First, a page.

Completing the Square Lessons
Often, we encounter equations which cannot be easily solved by addition, subtraction, multiplication, division, and factoring. One such equation is
When the highest exponent of an equation is 2, the method of "Completing the Square" gives us an alternative. This method will help us turn this unfactorable equation into an equation that can be factored.
Consider the equation
We can solve this equation by simply taking the square root of each side.
This technique also works when we replace y with an expression like (p - 1):
Solving each of the resulting equations gives p = -2, 4.
The strategy used in completing the square is to get the square of a quantity equal to a number as in
Once this is done, create two subproblems as we did above.
The completing the square process has five major steps. The summary below assumes that the equation being solved is in the variable x.
- Use addition and subtraction to move the constant term to the right and all other terms to the left.
- Divide each term in the equation by the coefficient of the x 2 term, unless the coefficient is 1.
- Determine the coefficient of the x term, divide it by two, square it, and add to both sides.
- Factor the left side as a perfect square trinomial.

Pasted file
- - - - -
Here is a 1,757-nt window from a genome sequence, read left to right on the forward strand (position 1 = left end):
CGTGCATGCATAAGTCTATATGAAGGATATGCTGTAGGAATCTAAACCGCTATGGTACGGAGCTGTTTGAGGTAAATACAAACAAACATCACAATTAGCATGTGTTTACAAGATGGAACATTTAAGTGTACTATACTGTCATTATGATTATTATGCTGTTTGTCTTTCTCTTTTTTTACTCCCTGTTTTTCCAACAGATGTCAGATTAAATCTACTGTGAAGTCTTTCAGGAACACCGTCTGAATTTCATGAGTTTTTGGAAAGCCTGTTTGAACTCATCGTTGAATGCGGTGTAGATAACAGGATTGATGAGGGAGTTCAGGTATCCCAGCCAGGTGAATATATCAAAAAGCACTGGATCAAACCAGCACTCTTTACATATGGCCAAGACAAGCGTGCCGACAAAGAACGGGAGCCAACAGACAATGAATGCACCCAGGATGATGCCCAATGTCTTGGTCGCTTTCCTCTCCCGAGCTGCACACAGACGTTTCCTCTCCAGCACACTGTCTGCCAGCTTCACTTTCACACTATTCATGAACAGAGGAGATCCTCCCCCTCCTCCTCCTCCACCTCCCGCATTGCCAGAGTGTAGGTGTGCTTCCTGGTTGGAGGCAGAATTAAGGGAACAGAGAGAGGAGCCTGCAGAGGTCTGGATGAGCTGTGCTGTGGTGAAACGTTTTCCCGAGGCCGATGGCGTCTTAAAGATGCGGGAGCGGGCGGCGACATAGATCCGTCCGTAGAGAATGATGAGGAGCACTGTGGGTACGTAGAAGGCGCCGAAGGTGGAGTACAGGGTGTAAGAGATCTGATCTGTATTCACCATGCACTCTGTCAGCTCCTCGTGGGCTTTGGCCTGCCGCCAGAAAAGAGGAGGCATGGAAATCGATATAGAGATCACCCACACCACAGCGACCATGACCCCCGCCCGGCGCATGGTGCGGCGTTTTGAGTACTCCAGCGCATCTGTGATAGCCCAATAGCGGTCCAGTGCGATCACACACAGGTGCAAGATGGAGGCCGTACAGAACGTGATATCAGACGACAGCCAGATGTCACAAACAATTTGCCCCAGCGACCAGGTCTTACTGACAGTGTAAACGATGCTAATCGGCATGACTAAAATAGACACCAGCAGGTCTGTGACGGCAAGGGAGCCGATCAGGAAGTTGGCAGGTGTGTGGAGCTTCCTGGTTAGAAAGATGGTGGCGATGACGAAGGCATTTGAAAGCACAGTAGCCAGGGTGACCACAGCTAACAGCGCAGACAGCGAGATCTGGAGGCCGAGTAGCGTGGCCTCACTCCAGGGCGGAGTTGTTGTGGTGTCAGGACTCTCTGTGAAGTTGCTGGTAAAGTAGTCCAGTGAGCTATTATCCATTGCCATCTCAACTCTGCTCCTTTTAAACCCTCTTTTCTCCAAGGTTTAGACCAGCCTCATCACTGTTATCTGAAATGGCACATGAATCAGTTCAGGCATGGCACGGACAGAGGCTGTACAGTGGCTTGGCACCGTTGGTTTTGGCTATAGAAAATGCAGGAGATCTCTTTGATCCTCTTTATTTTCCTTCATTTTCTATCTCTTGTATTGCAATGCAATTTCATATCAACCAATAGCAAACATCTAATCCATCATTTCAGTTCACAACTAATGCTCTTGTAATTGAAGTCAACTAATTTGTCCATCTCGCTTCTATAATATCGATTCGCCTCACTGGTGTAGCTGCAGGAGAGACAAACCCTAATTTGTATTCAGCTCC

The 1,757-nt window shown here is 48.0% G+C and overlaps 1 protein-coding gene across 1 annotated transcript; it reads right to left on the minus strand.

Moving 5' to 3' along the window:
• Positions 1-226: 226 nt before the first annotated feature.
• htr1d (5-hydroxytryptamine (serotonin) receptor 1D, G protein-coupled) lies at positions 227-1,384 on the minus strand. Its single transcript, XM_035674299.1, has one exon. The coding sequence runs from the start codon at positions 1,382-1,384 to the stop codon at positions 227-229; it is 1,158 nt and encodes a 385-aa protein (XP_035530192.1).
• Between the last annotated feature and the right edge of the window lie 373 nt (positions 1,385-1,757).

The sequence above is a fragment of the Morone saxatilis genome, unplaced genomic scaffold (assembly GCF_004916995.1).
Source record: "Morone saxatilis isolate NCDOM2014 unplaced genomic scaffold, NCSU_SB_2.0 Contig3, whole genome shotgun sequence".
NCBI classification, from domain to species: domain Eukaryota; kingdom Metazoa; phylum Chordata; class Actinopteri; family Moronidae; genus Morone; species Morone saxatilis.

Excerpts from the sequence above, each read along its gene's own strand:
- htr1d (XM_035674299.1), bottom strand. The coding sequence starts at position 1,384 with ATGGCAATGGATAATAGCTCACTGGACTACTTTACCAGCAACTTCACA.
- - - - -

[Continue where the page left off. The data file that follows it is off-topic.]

- Take the square root of each side, and create two subproblems from the result.
Let's begin applying the process to our original example:
First, we move the constant term to the right side by adding 1.5 to each side of the equation:
We may now proceed to Step 2 since all other terms are already on the left side of the equation.
The coefficient of the x2 term is 1, so we may skip Step 2.
We determine that is the coefficient of the x term. Now we divide this coefficient by two , and square it: . So we now add to each side
Now we factor the left side. Even though the left side has fractions, it will always be factorable as x plus half the coefficient of the x term in the original equation (in this case, ).
Finally, we take the square root of each side, and make two subproblems.
As we do with factoring, we combine the solutions to the subproblems to determine the solution to the original problem:
Completing the Square: A Second Example
The constant term, , is already on the right side. But, we must move to the left side. We do this by adding to each side:
The coefficient of x2 is 2, so we divide each term in the equation by 2.
The coefficient of the x term is . Dividing by two, and squaring the result gives . The next step is to add to each side.
We must now factor the left side as a perfect square. As in the previous example, we can assume that the factored form is x plus one half the coefficient of x.
Finally, we take the square root of each side.
Then create two subproblems:
And combine the solutions to the subproblems in the solution to the original problem:
Completing the Square Quiz
Question 1. In order to ‘complete the square’, what do you do to the ‘middle’ or non-squared x term? (choose 1)
(i.e. x2 + 6x = 15)
Question 2. What do you do with the result from Question #1? (choose 1)
Question 3. When CAN'T you use ‘completing the square’ ? (choose 1)
Completing the Square Resources
Completing the Square Calculator
Practice Problems / Worksheet
Solving Using the Quadratic Formula
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